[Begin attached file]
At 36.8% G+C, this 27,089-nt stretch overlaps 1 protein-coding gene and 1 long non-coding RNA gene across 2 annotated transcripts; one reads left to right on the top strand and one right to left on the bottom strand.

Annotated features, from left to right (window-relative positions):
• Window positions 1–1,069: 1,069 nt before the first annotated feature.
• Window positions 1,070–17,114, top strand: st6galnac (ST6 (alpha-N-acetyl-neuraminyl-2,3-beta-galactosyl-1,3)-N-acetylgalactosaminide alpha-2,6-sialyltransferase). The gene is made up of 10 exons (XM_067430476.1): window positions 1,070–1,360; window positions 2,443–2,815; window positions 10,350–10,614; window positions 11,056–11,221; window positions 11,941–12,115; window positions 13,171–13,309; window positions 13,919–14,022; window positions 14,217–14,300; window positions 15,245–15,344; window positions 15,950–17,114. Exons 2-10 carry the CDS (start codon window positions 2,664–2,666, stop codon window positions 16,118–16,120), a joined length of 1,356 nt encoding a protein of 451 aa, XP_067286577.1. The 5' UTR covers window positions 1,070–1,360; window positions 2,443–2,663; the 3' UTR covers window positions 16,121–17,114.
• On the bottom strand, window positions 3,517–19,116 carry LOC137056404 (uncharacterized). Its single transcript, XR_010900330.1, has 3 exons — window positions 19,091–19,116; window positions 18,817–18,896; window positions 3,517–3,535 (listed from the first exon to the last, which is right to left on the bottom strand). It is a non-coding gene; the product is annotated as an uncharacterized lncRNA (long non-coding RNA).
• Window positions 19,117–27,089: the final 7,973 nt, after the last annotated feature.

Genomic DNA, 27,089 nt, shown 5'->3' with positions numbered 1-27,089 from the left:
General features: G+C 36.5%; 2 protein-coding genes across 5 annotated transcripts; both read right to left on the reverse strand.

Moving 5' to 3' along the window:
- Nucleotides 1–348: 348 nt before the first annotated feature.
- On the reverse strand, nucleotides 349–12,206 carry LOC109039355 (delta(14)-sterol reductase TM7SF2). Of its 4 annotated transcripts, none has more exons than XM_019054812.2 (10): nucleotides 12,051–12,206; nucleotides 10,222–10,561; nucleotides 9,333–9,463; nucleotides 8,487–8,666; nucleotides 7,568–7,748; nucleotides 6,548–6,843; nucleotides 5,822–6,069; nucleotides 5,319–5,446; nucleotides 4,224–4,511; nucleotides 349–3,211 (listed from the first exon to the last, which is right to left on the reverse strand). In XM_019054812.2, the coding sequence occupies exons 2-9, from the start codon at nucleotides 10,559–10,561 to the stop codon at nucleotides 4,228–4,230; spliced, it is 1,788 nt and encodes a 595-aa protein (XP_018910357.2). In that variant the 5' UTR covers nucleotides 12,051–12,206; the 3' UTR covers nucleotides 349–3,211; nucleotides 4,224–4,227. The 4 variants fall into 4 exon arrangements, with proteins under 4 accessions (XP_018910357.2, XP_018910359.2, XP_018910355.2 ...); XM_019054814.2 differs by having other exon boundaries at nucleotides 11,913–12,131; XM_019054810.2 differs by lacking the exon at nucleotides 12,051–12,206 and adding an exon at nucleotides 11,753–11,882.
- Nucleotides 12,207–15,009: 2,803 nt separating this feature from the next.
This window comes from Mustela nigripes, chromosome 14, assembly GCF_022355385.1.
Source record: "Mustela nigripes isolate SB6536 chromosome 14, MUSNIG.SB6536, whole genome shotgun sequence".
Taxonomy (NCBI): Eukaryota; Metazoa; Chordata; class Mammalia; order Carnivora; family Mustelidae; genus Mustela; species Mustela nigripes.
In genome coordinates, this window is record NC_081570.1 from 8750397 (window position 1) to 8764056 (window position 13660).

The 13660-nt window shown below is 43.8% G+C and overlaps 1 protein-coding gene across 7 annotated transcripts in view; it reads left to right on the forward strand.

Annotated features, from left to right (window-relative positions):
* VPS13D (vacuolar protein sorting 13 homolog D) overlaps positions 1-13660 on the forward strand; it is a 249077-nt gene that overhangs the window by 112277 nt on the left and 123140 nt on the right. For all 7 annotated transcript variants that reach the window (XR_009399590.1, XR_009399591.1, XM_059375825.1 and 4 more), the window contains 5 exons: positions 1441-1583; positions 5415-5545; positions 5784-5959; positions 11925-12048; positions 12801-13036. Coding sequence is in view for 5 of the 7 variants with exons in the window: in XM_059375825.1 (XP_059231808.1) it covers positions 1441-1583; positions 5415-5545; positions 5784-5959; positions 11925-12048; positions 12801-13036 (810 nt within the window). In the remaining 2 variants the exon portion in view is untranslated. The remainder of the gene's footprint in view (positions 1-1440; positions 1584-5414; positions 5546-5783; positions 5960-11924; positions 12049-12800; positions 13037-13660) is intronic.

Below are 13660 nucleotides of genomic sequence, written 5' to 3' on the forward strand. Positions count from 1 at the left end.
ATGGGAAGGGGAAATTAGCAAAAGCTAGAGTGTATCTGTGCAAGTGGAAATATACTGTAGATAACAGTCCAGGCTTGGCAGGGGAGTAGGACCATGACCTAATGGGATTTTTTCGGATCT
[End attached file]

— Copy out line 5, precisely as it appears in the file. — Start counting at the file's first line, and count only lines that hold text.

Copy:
• On the bottom strand, window positions 3,517–19,116 carry LOC137056404 (uncharacterized). Its single transcript, XR_010900330.1, has 3 exons — window positions 19,091–19,116; window positions 18,817–18,896; window positions 3,517–3,535 (listed from the first exon to the last, which is right to left on the bottom strand). It is a non-coding gene; the product is annotated as an uncharacterized lncRNA (long non-coding RNA).